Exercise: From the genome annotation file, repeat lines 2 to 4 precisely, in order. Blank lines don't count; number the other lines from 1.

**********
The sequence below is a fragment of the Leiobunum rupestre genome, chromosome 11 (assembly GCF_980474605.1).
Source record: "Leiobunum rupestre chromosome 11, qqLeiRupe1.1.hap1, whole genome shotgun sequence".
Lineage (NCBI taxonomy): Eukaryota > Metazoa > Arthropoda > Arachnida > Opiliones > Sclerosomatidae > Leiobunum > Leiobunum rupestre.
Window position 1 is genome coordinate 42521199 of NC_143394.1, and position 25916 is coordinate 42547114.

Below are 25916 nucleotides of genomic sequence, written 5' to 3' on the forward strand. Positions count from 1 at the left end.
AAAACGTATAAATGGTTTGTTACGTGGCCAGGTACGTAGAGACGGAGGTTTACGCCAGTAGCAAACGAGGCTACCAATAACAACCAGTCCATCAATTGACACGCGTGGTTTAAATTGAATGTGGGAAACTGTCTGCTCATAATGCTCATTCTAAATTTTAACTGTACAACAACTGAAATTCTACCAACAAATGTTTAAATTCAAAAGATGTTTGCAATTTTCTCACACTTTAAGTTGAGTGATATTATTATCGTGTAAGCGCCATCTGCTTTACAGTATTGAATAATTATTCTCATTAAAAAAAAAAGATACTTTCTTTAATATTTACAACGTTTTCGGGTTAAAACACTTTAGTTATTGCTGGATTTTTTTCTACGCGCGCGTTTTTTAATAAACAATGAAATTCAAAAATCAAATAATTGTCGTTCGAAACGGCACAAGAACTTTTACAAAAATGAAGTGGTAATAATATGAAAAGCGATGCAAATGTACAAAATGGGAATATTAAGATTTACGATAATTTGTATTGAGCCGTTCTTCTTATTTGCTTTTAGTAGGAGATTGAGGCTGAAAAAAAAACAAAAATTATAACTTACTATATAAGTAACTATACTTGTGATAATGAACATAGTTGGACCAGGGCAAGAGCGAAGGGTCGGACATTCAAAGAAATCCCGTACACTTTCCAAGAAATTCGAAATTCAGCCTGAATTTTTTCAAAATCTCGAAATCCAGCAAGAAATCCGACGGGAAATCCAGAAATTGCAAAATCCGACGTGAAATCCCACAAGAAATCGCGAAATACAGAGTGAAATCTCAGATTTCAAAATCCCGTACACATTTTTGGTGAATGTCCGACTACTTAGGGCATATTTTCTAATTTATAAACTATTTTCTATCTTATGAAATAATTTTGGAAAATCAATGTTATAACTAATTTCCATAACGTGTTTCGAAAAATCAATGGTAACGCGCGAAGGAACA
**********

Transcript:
Source record: "Leiobunum rupestre chromosome 11, qqLeiRupe1.1.hap1, whole genome shotgun sequence".
Lineage (NCBI taxonomy): Eukaryota > Metazoa > Arthropoda > Arachnida > Opiliones > Sclerosomatidae > Leiobunum > Leiobunum rupestre.
Window position 1 is genome coordinate 42521199 of NC_143394.1, and position 25916 is coordinate 42547114.